1918 and the Habsburg Monarchy as Reflected in Slovak Historiography
- Slovak historiography after 1989,
- Habsburg Monarchy in historical memory,
- continuities and discontinuities,
- social and regional history
How to Cite
Copyright (c) 2021 Júlia Čížová, Roman Holec
This work is licensed under a Creative Commons Attribution-NonCommercial 4.0 International License.
With regard to the “long” nineteenth-century history of the Habsburg monarchy, the new generation of post-1989 historians have strengthened research into social history, the history of previously unstudied social classes, the church, nobility, bourgeoisie, and environmental history, as well as the politics of memory.
The Czechoslovak centenary increased historians’ interest in the year 1918 and the constitutional changes in the Central European region. It involved the culmination of previous revisitations of the World War I years, which also benefited from gaining a 100-year perspective. The Habsburg monarchy, whose agony and downfall accompanied the entire period of war (1914–1918), was not left behind because the year 1918 marked a significant milestone in Slovak history. Exceptional media attention and the completion of numerous research projects have recently helped make the final years of the monarchy and the related topics essential ones.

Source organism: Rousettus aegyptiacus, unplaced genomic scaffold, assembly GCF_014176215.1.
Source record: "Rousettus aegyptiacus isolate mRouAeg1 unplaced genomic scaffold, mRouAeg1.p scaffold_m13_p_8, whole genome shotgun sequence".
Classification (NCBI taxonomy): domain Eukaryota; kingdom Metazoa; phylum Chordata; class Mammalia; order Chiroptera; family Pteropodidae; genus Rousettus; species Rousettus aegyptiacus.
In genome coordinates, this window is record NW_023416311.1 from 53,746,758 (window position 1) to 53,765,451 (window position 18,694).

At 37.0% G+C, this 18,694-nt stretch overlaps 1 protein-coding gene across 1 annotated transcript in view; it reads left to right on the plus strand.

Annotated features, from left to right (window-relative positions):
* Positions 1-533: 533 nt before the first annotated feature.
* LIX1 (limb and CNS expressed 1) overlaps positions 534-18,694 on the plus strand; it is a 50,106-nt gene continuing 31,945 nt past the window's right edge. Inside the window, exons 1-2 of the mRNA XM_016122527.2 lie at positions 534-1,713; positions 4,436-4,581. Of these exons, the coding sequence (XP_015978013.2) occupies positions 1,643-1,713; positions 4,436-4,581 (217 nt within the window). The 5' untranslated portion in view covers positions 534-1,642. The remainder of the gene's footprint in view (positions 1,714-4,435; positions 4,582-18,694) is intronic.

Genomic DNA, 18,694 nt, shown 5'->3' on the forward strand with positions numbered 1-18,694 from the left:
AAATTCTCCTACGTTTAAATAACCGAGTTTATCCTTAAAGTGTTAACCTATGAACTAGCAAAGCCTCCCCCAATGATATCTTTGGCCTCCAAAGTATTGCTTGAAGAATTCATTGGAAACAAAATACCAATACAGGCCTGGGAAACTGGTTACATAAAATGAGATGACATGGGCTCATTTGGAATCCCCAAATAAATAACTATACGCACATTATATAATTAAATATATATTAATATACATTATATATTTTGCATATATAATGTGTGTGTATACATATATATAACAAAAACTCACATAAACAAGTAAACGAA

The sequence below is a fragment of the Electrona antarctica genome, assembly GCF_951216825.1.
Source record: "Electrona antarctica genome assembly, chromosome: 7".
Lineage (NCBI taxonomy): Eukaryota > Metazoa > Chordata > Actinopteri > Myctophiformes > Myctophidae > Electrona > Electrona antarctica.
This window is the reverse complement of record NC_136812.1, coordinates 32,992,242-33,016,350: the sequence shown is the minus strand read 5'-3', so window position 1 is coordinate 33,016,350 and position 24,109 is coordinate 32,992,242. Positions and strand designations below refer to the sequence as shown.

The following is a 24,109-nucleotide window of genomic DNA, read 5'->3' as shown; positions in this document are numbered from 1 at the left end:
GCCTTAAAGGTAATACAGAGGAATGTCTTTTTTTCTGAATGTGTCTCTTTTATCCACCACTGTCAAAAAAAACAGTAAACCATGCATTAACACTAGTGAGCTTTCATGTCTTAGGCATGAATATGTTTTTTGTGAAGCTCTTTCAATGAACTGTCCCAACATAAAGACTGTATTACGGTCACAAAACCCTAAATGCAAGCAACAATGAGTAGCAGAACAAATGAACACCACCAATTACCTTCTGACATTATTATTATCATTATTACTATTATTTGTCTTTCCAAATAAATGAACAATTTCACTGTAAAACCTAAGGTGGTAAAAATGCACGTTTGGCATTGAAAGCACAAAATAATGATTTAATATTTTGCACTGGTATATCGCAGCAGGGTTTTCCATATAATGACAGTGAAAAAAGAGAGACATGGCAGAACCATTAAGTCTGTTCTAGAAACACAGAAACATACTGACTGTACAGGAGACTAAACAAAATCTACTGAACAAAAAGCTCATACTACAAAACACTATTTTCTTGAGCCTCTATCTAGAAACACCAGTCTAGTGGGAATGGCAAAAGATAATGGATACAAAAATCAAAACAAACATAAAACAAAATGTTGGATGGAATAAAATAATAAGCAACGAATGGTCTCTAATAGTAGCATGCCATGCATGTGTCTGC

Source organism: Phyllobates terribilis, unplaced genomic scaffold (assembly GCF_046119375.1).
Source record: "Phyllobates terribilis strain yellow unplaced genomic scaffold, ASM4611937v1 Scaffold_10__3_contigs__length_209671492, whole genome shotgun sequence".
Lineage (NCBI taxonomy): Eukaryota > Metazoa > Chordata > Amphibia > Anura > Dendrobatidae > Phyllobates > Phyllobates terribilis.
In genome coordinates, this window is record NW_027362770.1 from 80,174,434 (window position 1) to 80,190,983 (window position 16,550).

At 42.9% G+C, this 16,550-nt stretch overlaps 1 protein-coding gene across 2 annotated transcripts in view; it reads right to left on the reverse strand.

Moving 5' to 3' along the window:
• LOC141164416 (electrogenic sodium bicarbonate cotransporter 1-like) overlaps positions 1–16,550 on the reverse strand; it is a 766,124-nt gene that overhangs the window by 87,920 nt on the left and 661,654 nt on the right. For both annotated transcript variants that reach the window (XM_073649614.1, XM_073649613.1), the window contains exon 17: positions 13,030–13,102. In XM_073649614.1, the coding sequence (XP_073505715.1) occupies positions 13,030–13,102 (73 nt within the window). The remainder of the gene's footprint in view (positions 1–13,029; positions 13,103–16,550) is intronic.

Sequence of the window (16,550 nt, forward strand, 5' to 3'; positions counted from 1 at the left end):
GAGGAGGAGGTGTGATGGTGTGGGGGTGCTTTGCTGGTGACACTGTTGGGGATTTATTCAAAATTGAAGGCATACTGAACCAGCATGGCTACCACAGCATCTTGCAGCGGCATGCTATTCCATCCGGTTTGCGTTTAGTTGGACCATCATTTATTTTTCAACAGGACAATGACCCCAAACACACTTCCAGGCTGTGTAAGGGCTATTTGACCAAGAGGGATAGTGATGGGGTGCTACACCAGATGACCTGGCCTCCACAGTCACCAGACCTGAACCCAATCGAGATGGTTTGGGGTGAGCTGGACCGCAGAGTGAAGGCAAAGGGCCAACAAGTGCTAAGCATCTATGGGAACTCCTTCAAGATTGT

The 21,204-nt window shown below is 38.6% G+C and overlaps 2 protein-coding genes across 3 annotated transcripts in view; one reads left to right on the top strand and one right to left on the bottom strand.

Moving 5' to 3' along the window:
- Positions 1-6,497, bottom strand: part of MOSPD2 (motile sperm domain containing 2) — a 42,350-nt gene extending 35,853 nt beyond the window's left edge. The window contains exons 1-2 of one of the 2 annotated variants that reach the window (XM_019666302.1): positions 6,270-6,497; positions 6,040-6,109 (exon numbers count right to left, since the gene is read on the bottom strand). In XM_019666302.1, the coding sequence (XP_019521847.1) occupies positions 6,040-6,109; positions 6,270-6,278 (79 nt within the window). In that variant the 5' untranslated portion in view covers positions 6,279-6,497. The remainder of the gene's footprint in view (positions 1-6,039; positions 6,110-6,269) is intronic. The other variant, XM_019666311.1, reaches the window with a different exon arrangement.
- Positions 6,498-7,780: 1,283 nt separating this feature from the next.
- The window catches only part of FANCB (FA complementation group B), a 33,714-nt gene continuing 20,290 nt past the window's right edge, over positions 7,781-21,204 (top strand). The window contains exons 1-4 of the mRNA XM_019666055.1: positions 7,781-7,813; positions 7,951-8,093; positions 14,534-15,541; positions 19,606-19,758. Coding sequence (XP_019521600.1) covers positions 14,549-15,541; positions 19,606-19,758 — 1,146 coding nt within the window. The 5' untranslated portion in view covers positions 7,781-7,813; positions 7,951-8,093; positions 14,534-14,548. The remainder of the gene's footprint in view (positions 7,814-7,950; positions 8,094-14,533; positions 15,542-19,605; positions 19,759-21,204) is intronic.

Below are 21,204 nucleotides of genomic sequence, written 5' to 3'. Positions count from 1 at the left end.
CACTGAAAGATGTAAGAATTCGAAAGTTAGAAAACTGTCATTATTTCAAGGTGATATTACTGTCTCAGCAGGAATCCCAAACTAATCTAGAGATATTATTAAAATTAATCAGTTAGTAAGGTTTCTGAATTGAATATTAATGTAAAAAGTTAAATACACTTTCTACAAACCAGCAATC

Remarkably, with regard to the demise of the monarchy, Slovak historiography has focused not on “great” and international history, but primarily on regional history and its elites; on the fates of “ordinary” people living on the periphery, on life stories, and socio-historical aspects. The recognition of regional events that occurred in the final months of the monarchy and the first months of the republic is the greatest contribution of recent historical research. Another contribution of the extensive research related to the year 1918 is a number of editions of sources compiled primarily from the resources of regional archives. The result of such partial approaches is the knowledge that the year 1918 did not represent the discontinuity that was formerly assumed. On the contrary, there is evidence of surprising continuity in the positions of professionals such as generals, officers, professors, judges, and even senior old regime officers within the new establishment. In recent years, Slovak historiography has also managed to produce several pieces of work concerned with historical memory in relation to the final years of the monarchy.